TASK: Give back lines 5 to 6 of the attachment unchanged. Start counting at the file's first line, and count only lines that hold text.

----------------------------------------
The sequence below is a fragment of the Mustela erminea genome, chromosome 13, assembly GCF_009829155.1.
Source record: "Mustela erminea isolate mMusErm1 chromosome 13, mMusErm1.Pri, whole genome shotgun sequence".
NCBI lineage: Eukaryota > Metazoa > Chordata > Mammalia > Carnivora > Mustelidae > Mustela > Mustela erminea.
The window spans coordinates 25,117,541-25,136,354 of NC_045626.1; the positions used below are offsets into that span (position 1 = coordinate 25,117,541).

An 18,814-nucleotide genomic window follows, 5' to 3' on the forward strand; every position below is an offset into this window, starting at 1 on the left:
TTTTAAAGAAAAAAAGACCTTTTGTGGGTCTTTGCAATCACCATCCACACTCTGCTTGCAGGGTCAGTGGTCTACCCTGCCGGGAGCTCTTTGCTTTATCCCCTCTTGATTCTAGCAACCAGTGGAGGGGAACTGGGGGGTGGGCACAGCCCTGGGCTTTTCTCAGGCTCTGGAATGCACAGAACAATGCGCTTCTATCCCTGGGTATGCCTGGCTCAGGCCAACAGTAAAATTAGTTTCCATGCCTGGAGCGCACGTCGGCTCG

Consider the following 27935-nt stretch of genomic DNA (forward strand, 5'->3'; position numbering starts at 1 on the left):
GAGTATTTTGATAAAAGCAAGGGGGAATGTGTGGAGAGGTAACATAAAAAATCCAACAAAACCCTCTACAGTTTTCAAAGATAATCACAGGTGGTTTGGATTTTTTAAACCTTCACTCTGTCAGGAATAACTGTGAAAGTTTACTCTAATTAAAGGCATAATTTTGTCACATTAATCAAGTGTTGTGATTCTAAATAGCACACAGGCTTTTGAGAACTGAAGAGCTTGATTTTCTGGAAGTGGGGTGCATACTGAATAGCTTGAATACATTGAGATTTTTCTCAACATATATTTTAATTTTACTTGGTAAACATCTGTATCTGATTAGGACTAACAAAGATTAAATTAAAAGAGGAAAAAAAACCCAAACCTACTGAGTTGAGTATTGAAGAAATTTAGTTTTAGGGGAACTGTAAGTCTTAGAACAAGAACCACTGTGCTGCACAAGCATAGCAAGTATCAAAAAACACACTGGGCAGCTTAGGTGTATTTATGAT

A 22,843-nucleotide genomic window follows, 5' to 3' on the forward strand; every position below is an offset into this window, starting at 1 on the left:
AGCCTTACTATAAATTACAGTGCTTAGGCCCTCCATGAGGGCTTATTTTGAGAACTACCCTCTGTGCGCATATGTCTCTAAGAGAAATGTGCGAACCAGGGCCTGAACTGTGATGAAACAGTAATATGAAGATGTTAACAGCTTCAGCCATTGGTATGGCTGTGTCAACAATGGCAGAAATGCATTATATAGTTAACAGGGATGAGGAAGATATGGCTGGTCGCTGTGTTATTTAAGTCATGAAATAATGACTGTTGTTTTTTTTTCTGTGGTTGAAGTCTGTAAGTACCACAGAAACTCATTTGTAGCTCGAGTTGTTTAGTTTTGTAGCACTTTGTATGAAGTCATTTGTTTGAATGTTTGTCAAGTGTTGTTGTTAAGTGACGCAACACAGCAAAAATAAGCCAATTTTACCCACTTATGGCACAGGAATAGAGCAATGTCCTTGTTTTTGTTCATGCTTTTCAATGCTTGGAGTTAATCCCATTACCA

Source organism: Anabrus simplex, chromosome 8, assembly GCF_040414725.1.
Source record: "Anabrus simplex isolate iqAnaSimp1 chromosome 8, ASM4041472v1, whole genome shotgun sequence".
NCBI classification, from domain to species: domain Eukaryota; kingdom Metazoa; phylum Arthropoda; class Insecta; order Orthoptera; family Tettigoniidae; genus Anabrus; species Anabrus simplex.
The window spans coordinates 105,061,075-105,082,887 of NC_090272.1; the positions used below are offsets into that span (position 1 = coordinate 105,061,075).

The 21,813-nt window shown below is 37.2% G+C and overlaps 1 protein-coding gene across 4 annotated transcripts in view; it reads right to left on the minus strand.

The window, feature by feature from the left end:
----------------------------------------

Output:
An 18,814-nucleotide genomic window follows, 5' to 3' on the forward strand; every position below is an offset into this window, starting at 1 on the left:
TTTTAAAGAAAAAAAGACCTTTTGTGGGTCTTTGCAATCACCATCCACACTCTGCTTGCAGGGTCAGTGGTCTACCCTGCCGGGAGCTCTTTGCTTTATCCCCTCTTGATTCTAGCAACCAGTGGAGGGGAACTGGGGGGTGGGCACAGCCCTGGGCTTTTCTCAGGCTCTGGAATGCACAGAACAATGCGCTTCTATCCCTGGGTATGCCTGGCTCAGGCCAACAGTAAAATTAGTTTCCATGCCTGGAGCGCACGTCGGCTCG